"When it happened, all of these people and trainers came flying to me when I was screaming, and then Dustin helped me calm down big time. He really helped me out a lot," Hartline said. "Eventually I calmed down and bit my lip and just laid there and took it. There's not much you could do. Screaming doesn't get you anywhere."
Ironically, Dustin's uncle Tim Fox missed his senior season in high school under circumstances similar to Hartline's. Jim Tressel made Brian aware of that when the two spoke.
"I talked to (Tressel) and he reassured me that ‘we made our mind up on you a long time ago. Even if you wouldn't have verballed with us, we still would have been after you. We made up our mind on you and that's how we kind of work around here,' " Hartline said. "I talked to (Tressel) for about five or 10 minutes, and then I talked to Coach (Darrell) Hazell and I talked to Coach (Jim) Bollman. It was good that I got to talk the them."
The healing process began almost immediately and the prognosis is extremely positive.
"We're hoping to get the rod out in early spring or late winter. In February kind of," Hartline said. "I can't compete in contact sports with a rod in my leg; I think it's against the rules. I can get it out before track or after track but I'm 100 percent sure I'm doing it before track so I'm not taking it out in late June right before I go to OSU.
"So I'm getting my hard cast on Tuesday and then it's all about healing."
So track is still in his mind?
"Track is there," he said. "It's more like I'm doing everything I need to do, and if I can fit track in then it will be fit in."
It hasn't really set it for Hartline, but it has.
"I'm just trying to keep a level head. I don't know why things happen or what it is I can learn from this," he said. "Maybe I can see football from a different perspective for once; see it from the sidelines and see if there's some things I can learn there. Going through this season, I'll probably learn a number of things that I never would have learned anywhere else."
It's still all about the Golden Eagles and winning a Federal League title for Hartline.
"If the team does great, then I'm going to be happy," he said. "I wanted to do things for Coach (Jack) Rose this year. Not necessarily for me but for him this year. Being the league champs and going two or three or four rounds into the playoffs would satisfy me plenty. That's our main goals right now and they're legitimate, so that's what we're still going for."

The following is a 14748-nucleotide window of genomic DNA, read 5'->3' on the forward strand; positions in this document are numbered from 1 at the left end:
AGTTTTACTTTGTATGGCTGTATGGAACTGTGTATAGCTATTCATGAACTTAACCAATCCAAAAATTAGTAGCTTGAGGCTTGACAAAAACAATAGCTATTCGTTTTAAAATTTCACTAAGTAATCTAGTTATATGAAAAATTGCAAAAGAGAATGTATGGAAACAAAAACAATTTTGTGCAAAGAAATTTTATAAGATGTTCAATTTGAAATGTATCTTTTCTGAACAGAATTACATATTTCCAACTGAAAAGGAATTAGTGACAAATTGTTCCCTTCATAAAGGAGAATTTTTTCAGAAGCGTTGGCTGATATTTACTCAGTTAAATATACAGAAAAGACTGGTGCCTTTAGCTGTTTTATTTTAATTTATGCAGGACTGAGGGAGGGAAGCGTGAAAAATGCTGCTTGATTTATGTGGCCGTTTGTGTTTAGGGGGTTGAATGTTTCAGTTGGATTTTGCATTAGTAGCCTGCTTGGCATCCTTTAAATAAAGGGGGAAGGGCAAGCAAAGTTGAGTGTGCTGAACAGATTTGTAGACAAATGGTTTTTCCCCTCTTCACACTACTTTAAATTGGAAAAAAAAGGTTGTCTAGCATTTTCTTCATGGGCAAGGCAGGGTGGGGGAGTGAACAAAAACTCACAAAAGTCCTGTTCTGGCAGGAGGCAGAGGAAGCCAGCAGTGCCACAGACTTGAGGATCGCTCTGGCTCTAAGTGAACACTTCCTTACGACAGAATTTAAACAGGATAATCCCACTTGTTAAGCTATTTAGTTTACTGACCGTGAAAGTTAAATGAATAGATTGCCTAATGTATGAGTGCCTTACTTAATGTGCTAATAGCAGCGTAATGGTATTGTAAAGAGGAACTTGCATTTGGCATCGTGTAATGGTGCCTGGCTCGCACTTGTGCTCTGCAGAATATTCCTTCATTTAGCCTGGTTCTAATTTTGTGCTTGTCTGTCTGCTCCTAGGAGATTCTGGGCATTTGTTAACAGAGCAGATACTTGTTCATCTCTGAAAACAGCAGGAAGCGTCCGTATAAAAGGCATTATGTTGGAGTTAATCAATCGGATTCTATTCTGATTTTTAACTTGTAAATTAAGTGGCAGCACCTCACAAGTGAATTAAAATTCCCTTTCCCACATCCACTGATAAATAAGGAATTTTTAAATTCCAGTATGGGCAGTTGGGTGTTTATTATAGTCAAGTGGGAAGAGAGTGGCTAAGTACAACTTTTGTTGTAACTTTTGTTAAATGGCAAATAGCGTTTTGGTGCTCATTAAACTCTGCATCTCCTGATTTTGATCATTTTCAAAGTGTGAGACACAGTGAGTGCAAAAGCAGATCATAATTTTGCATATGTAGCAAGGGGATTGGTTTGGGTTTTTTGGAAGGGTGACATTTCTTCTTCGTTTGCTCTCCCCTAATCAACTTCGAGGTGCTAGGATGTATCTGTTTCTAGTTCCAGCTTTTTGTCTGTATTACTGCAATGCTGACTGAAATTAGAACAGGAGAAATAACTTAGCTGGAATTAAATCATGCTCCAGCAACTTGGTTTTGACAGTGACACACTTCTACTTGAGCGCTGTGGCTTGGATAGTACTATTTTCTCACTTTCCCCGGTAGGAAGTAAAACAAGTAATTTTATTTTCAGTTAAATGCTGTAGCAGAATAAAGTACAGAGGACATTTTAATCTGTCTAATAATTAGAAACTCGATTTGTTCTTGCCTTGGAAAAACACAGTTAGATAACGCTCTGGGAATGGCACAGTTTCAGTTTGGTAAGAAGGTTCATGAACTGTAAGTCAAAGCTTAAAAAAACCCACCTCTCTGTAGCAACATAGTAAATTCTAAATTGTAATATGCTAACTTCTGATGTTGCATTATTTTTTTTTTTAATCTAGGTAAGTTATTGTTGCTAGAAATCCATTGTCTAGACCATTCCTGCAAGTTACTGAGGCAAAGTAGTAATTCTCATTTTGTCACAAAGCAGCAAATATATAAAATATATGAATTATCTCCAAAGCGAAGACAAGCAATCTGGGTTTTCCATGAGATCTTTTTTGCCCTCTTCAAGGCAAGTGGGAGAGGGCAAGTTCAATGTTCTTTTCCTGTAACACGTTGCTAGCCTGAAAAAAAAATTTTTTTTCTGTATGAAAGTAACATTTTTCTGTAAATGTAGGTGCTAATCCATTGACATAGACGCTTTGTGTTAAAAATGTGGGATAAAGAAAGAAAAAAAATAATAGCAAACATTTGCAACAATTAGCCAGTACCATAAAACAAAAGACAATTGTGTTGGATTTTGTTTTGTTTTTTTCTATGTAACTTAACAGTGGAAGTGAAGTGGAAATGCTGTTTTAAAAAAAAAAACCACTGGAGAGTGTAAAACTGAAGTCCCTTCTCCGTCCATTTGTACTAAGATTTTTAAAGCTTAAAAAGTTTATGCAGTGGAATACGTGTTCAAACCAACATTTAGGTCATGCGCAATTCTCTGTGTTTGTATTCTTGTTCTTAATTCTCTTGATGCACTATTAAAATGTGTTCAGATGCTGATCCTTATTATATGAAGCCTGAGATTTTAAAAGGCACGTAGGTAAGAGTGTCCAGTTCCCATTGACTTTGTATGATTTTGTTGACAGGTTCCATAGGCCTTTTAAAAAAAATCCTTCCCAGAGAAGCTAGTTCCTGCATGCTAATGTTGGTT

Hartline definitely wants to be a part of it all.
"I think I'm still going to be a part of it, I think that I'm just going to play a different role," he said. "And other people now are just going to have to step up and be more impressive to everybody else this year. It's going to teach me and the rest of the team a lesson this year and I think it will be for the good."
Mike Hartline took his big brother's injury pretty hard.
"It effected him a lot. Everyone in the stadium heard him, he said a few choice words. So everyone knows how he's taking it," Brian said. "This Saturday he was going to go to the Michigan game because he got tickets, but he decided to change his mind and go to the Ohio State game with me. So you never know, this injury could have made a bigger impact than people really think.
"There's still that want that he wants to play a full season with me. We didn't get to play that season together this year and that's another reason why he needs to go to Ohio State next year."
But Hartline wanted to thank everyone for their expressing their sincere concern. He's had numerous phone calls and get-well cards and letters coming in already.
"I want to thank all of the high school football fans and the community, and I want to thank all the Buckeye fans for all the support that I've been getting," he said. "I've gotten more support than I ever thought I would get and it helps more than people think it does. It kind of gives me a backbone. And trust me, I take the time to read each (card or letter). I really appreciate all of the support that I've already gotten. And don't be afraid to show more. I really appreciate it."
And we really appreciate you! Get well soon, Brian.